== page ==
Informing the public correctly. For this, there is a need for effective use of social media as well as the prevalence of freedom of expression and press in the country.

Participatory democracy leads to deepening democracy and creating a culture of participation. However, the main problem here is that the people adopt this culture with an active citizenship awareness. Successful pilot project implementations are required for this.

Let’s not forget that my imagination of the future determines what we will do now.

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The Battle for Jerusalem: Turkey’s Erdogan stakes his claim

Dr. James M. Dorsey

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Turkish President Recep Tayyip Erdogan didn’t mince his words at this month’s opening of parliament. In his first assertion of a claim to a lost non-Turkic part of the Ottoman empire, Mr. Erdogan declared that Jerusalem is Turkish.

“In this city, which we had to leave in tears during the First World War, it is still possible to come across traces of the Ottoman resistance. So Jerusalem is our city, a city from us,” Mr. Erdogan said.

He went on to say that “the current appearance of the Old City, which is the heart of Jerusalem, was built by Suleiman the Magnificent, with its walls, bazaar, and many buildings. Our ancestors showed their respect for centuries by keeping this city in high esteem.”

Mr. Erdogan was referring to the 16th century Ottoman sultan, a sponsor of monumental architectural development, who is widely viewed as having protected his Jewish subjects.

In July, Mr. Erdogan described that month’s return of Hagia Sophia in Istanbul, a sixth century Orthodox-church-turned-mosque-turned-museum, to the status of a Muslim house of worship as paving the way for the “liberation” of Jerusalem’s Al-Aqsa mosque, Islam’s third holiest site.

Mr. Erdogan’s office released a month later a four-minute video clip suggesting that Turkey’s quest for leadership of the Islamic world was as much a military and nationalist endeavor as it was a religious drive. Laced with martial music, the clip meshed religious and Ottoman symbolism.  Entitled Golden Apple, the clip ended with a panorama view of Al-Aqsa.

The president, who embeds his often raw nationalism in a religious mantle, can have no illusion that Jerusalem would return to Turkish rule.

Yet, by putting forward his claim, Mr. Erdogan hopes to put his quest for leadership of the Muslim world on par with that of one Turkey’s staunchest rivals, Saudi Arabia. The kingdom is home to Islam’s two most sacred cities, Mecca and Medina.

Rather than seeking to regain lost Ottoman territory, Mr. Erdogan is staking a claim to custodianship of Jerusalem’s Haram ash-Sharif or Temple Mount and Al Aqsa mosque compound that currently rests with a Jordanian-controlled religious endowment known as the Waqf.

The president escalated his rhetoric at a moment that the Palestine Authority has reached out to Turkey as well as Qatar in the wake of the normalization of relations between Israel, the United Arab Emirates and Bahrain and a series of statements by prominent Saudi and other Gulf leaders taking President Mahmoud Abbas’ administration to task for squandering opportunities for peace with the Jewish state.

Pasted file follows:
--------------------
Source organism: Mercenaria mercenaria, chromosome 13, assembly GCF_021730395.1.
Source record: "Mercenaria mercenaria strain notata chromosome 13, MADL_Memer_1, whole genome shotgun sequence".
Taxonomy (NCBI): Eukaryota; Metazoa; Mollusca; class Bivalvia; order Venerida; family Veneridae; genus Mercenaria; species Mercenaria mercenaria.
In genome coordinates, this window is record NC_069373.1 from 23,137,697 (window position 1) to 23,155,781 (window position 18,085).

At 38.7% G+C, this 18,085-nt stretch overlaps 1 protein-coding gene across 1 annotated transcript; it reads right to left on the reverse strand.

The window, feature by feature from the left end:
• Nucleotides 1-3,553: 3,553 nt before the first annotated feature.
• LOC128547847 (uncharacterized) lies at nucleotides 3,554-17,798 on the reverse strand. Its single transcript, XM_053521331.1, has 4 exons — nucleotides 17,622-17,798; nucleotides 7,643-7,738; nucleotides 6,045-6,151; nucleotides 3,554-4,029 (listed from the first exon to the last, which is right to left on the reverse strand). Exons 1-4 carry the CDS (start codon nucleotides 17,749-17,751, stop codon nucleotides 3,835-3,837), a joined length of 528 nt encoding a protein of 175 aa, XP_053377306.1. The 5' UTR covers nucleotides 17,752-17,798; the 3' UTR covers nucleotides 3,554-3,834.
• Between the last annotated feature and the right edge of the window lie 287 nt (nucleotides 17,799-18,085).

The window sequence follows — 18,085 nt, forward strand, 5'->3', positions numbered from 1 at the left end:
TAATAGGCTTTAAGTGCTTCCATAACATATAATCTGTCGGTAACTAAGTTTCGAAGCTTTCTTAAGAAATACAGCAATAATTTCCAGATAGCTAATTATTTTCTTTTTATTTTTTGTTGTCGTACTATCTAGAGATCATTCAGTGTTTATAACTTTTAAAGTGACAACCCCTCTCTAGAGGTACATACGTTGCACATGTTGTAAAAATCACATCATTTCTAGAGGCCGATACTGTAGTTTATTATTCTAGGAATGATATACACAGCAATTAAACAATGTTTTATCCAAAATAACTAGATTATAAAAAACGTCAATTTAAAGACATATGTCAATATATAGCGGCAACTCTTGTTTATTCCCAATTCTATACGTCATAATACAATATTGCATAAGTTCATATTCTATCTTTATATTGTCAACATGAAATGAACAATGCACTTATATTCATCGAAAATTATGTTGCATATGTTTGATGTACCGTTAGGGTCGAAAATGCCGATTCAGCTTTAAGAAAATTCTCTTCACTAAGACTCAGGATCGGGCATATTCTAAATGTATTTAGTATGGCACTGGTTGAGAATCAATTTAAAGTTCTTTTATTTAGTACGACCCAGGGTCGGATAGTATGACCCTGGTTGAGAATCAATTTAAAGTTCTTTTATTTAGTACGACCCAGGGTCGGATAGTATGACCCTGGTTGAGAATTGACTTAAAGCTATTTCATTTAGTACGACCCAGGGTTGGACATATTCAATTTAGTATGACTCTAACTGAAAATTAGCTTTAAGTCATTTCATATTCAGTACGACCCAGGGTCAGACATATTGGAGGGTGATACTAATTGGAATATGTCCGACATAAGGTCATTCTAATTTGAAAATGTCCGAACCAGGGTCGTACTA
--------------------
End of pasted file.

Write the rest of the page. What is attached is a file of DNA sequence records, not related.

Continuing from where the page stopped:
Mr. Erdogan’s claim adds to Jordan’s worries that Israel, in the wake of the formalization of its ties to Gulf states, could support Saudi ambitions to join the Hashemite kingdom, if not replace it, as the holy site’s administrator.

Israel Hayom, Israel’s most widely read newspaper that is supportive of Prime Minister Binyamin Netanyahu, quoted an unidentified Arab diplomat as saying that Saudi funds were needed to counter Turkish influence in Jerusalem.

“If the Jordanians allow the Turks to operate unhindered at the Al-Aqsa Mosque compound, within a matter of years their special status in charge of the Waqf and Muslim holy sites would be relegated to being strictly ‘on paper,’” the diplomat was quoted as saying in June.

Raed Daana, a former director of preaching and guidance at the Al-Aqsa Mosque Directorate, said in 2018, in the wake of US President Donald J. Trump’s recognition of Jerusalem as Israel’s capital, that Saudi Arabia had secretly invited Palestinian Muslim dignitaries in a bid to garner support for a Saudi role in the Waqf.

Mr. Daana attributed the secrecy in part to a refusal to accept the invitation by a number of Palestinian religious figures.

Jordan last year increased the number of members of the Waqf from 11 to 18 in a bid to give it a more a more Muslim rather than exclusively Jordanian  flavour and to fend off attempts by regional powers to muscle their way into the body.

The new members included officials of Palestinian President Mahmoud Abbas’ Palestine Authority as well as figures with links to Turkey and Gulf states like Sheikh Ekrima Sabri, a former grand mufti of Jerusalem and Holocaust denier who has defended Mr. Erdogan’s militancy regarding Jerusalem; and Mr. Sabri’s successor, Muhammad Hussein, who had close ties to the United Arab Emirates until he last month barred Emiratis from visiting Al Aqsa in protest against the UAE’s recognition of Israel.